BENGALURU, India (AP) — Asia must rapidly cut fossil fuel subsidies and plow more money into a clean energy transition to avoid catastrophic climate change that puts its own development at risk, according to a new report Thursday from the Asian Development Bank.
The region's economic development is being fueled in a carbon-intensive way that is well above the world average, said David Raitzer, an ADB economist and one of the authors of the report. He urged quick action on an energy transition for greater benefits and lower costs.
“Ambitious action on climate change with well-designed policies can have a massive payoff,” Raitzer said.
Several countries are developing new coal-fired power plants in Asia, which accounts for 94% of the global pipeline of coal-fired power plants under construction, planned, or announced, according to the report.
Even as China, India and Indonesia accounted for a third of all emissions of planet-warming gases in 2019, six of the top 10 countries most affected by extreme weather in the first two decades of this century were in Asia, according to earlier studies. It's estimated that up to $1.5 trillion in losses and damage to property were recorded in the region during that period, including unprecedented flooding in Pakistan that affected 33 million people last year.
The report estimated that 346,000 lives would be saved annually by 2030 if developing countries in Asia meet their goals for shifting to clean energy, leading to reduced air pollution. And it projected social and economic benefits from the shift equal to five times the cost of climate change impacts.
But investment in clean energy is lacking. Developing countries in Asia spent $116 billion in 2021 on subsidizing fossil fuels — much more than subsidies for renewables. Raitzer said international coordination is essential to change that.
“To reduce emissions efficiently, perverse subsidies for fossil fuels that exist now must be removed and there should be no new coal,” said Raitzer.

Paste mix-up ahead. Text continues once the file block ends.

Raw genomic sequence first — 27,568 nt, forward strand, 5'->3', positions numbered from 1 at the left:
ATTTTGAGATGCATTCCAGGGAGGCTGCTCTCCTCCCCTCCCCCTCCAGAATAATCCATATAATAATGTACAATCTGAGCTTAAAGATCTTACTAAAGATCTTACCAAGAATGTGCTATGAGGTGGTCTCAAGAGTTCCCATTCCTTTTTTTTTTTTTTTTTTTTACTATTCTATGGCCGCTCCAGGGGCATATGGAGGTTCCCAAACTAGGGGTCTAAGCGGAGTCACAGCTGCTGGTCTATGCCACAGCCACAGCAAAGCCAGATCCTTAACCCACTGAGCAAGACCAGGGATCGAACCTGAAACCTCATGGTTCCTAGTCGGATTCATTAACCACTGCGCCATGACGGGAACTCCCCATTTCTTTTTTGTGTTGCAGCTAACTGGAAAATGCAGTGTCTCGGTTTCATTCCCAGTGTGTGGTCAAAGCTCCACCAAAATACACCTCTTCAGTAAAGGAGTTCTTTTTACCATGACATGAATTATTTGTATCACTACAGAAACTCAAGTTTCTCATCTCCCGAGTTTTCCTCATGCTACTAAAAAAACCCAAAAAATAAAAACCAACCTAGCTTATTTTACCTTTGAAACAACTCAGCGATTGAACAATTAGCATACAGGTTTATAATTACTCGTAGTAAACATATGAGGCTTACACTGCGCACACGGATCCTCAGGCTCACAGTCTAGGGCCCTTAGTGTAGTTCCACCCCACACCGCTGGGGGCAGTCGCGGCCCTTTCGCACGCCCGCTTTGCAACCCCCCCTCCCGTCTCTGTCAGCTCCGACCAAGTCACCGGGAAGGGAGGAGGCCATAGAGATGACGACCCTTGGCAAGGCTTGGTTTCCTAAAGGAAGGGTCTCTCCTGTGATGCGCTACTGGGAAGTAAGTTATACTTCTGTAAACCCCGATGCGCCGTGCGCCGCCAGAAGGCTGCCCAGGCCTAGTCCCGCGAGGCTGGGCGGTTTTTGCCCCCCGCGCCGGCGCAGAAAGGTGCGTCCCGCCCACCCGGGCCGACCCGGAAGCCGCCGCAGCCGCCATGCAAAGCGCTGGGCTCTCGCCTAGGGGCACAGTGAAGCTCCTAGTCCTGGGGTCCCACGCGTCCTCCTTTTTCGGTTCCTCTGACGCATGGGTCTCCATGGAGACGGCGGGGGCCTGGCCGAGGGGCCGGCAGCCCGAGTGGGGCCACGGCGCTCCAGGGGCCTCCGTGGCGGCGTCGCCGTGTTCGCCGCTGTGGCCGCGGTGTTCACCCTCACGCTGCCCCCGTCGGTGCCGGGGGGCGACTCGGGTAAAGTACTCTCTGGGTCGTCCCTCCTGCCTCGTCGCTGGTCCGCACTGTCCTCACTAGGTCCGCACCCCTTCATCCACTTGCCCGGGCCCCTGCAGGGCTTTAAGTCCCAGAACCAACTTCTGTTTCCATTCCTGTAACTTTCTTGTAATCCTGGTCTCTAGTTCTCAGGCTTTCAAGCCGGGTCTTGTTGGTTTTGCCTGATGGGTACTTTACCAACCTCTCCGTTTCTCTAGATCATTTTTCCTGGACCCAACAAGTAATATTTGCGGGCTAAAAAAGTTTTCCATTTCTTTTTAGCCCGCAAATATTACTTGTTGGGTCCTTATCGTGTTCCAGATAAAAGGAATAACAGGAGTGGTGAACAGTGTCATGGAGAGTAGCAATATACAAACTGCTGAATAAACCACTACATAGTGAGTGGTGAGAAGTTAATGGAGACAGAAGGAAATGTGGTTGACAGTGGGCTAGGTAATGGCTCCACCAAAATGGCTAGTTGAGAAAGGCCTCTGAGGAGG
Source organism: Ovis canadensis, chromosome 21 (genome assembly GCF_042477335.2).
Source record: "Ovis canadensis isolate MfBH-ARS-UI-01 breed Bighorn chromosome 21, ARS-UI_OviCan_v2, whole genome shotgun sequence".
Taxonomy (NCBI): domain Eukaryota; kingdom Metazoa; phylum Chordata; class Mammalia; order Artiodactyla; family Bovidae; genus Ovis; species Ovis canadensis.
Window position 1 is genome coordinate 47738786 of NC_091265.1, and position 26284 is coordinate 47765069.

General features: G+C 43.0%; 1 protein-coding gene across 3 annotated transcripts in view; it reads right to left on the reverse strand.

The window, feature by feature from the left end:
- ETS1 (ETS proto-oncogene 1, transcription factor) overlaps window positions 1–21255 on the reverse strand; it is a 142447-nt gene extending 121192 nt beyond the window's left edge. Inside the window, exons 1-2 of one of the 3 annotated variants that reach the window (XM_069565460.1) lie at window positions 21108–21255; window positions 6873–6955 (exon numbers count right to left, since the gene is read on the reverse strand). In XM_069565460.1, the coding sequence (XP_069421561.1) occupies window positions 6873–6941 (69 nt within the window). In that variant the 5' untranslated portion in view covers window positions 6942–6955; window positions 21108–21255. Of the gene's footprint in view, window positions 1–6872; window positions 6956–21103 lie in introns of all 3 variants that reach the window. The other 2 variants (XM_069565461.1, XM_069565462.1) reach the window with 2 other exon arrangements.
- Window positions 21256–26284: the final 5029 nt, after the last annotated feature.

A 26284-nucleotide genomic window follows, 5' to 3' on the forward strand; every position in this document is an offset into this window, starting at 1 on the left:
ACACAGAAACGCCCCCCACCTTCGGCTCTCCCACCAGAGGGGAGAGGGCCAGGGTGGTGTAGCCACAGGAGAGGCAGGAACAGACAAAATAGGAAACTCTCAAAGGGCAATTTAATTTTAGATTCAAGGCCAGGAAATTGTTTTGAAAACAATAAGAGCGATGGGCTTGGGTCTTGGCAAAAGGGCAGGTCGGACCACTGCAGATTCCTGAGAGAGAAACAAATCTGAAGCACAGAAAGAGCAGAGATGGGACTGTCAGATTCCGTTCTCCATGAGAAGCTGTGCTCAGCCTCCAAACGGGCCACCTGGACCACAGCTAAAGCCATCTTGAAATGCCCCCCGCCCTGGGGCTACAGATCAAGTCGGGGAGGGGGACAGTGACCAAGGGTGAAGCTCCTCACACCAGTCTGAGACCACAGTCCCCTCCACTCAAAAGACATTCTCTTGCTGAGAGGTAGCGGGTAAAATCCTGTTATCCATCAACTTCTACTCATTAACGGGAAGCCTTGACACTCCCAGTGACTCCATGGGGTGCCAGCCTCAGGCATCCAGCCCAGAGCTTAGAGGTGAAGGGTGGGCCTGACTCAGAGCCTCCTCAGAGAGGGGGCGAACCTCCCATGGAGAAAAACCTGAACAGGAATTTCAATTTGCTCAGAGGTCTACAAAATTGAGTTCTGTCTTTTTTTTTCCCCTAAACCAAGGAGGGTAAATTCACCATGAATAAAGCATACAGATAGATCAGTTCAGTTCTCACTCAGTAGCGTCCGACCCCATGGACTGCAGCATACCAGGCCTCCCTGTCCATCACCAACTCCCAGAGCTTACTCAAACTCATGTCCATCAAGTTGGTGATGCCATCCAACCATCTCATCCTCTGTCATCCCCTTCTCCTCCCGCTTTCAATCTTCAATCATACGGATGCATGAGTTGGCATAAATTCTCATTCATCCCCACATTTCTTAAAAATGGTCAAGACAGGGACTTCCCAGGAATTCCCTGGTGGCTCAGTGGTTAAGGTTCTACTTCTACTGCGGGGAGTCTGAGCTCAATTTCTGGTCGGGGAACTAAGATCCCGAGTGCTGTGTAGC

Other energy experts agree.
“A lot of development in Asia is linked to fossil fuel systems, which becomes a problem," said Swati D'Souza, a New Delhi-based energy analyst with the Institute for Energy, Economics and Financial Analysis who has been researching Asia's energy transition for most of a decade.
New investments in fossil fuels should be avoided, D'Souza said.
“They will become stranded assets and the costs of dealing with them will fall on governments and ultimately the local communities and people,” she said.
The report said $397 billion has been invested in the clean energy transition in Asia's developing countries, but an average annual investment of $707 billion is needed in those countries to keep global temperatures from rising more than 2 degrees Celsius (3.6 degrees Fahrenheit) called for in the Paris agreement to avoid the worst effects of climate change.
The report recommends reducing subsidies for fossil fuels, putting a price on greenhouse gas emissions and providing more policy incentives for clean energy. It said a carbon price of $70 per ton of carbon dioxide equivalent by 2030 and $153 by 2050 would help achieve net-zero goals.
Carbon pricing can take many forms, but generally is a way to make companies or governments pay the potential costs of climate change — heat waves, unseasonable rains, health effects — made worse by their emissions.
"Kicking the can down the road by waiting until after 2030 to strongly reduce emissions will not be in the region’s or the world’s best interest,” said Raitzer.
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